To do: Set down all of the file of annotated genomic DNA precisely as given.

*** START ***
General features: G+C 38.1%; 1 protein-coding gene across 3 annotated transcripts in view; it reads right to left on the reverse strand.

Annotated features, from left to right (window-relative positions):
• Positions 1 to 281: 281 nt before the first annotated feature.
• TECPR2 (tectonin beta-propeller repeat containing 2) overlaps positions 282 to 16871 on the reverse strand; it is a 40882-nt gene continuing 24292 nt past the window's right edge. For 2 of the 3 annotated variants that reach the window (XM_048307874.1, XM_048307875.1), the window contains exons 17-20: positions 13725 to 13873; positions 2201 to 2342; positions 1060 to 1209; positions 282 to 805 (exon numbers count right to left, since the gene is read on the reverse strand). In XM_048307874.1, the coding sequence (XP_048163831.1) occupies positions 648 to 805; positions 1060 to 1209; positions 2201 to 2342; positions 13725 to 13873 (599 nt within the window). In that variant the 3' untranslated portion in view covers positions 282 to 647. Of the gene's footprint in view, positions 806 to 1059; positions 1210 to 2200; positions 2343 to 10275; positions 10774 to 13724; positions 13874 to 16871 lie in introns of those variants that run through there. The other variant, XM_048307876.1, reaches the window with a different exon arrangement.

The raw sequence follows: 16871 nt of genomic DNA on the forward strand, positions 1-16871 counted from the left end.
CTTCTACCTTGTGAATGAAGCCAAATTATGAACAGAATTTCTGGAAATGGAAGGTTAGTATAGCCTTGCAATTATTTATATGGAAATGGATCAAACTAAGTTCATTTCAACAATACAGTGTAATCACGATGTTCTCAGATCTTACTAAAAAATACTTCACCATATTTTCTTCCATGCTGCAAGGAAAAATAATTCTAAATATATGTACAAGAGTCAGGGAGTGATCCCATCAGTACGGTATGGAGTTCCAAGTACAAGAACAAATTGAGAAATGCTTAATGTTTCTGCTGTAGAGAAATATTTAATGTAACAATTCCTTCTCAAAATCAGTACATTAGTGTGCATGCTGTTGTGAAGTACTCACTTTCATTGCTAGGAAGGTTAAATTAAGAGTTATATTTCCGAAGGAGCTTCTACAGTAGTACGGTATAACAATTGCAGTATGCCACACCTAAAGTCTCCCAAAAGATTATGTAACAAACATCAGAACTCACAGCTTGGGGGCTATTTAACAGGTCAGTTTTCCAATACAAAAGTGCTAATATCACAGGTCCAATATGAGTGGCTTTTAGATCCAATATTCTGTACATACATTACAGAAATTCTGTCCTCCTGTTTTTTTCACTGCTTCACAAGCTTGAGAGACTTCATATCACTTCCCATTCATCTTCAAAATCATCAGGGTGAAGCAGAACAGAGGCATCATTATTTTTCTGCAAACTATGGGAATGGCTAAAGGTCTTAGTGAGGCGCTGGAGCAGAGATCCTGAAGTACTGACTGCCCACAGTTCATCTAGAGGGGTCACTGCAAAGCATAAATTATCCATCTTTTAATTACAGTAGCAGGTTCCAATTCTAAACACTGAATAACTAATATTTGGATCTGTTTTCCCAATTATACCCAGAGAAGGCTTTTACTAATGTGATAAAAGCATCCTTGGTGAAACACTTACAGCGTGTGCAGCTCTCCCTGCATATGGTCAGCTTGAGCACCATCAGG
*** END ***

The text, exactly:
General features: G+C 38.1%; 1 protein-coding gene across 3 annotated transcripts in view; it reads right to left on the reverse strand.

Annotated features, from left to right (window-relative positions):
• Positions 1 to 281: 281 nt before the first annotated feature.
• TECPR2 (tectonin beta-propeller repeat containing 2) overlaps positions 282 to 16871 on the reverse strand; it is a 40882-nt gene continuing 24292 nt past the window's right edge. For 2 of the 3 annotated variants that reach the window (XM_048307874.1, XM_048307875.1), the window contains exons 17-20: positions 13725 to 13873; positions 2201 to 2342; positions 1060 to 1209; positions 282 to 805 (exon numbers count right to left, since the gene is read on the reverse strand). In XM_048307874.1, the coding sequence (XP_048163831.1) occupies positions 648 to 805; positions 1060 to 1209; positions 2201 to 2342; positions 13725 to 13873 (599 nt within the window). In that variant the 3' untranslated portion in view covers positions 282 to 647. Of the gene's footprint in view, positions 806 to 1059; positions 1210 to 2200; positions 2343 to 10275; positions 10774 to 13724; positions 13874 to 16871 lie in introns of those variants that run through there. The other variant, XM_048307876.1, reaches the window with a different exon arrangement.

The raw sequence follows: 16871 nt of genomic DNA on the forward strand, positions 1-16871 counted from the left end.
CTTCTACCTTGTGAATGAAGCCAAATTATGAACAGAATTTCTGGAAATGGAAGGTTAGTATAGCCTTGCAATTATTTATATGGAAATGGATCAAACTAAGTTCATTTCAACAATACAGTGTAATCACGATGTTCTCAGATCTTACTAAAAAATACTTCACCATATTTTCTTCCATGCTGCAAGGAAAAATAATTCTAAATATATGTACAAGAGTCAGGGAGTGATCCCATCAGTACGGTATGGAGTTCCAAGTACAAGAACAAATTGAGAAATGCTTAATGTTTCTGCTGTAGAGAAATATTTAATGTAACAATTCCTTCTCAAAATCAGTACATTAGTGTGCATGCTGTTGTGAAGTACTCACTTTCATTGCTAGGAAGGTTAAATTAAGAGTTATATTTCCGAAGGAGCTTCTACAGTAGTACGGTATAACAATTGCAGTATGCCACACCTAAAGTCTCCCAAAAGATTATGTAACAAACATCAGAACTCACAGCTTGGGGGCTATTTAACAGGTCAGTTTTCCAATACAAAAGTGCTAATATCACAGGTCCAATATGAGTGGCTTTTAGATCCAATATTCTGTACATACATTACAGAAATTCTGTCCTCCTGTTTTTTTCACTGCTTCACAAGCTTGAGAGACTTCATATCACTTCCCATTCATCTTCAAAATCATCAGGGTGAAGCAGAACAGAGGCATCATTATTTTTCTGCAAACTATGGGAATGGCTAAAGGTCTTAGTGAGGCGCTGGAGCAGAGATCCTGAAGTACTGACTGCCCACAGTTCATCTAGAGGGGTCACTGCAAAGCATAAATTATCCATCTTTTAATTACAGTAGCAGGTTCCAATTCTAAACACTGAATAACTAATATTTGGATCTGTTTTCCCAATTATACCCAGAGAAGGCTTTTACTAATGTGATAAAAGCATCCTTGGTGAAACACTTACAGCGTGTGCAGCTCTCCCTGCATATGGTCAGCTTGAGCACCATCAGG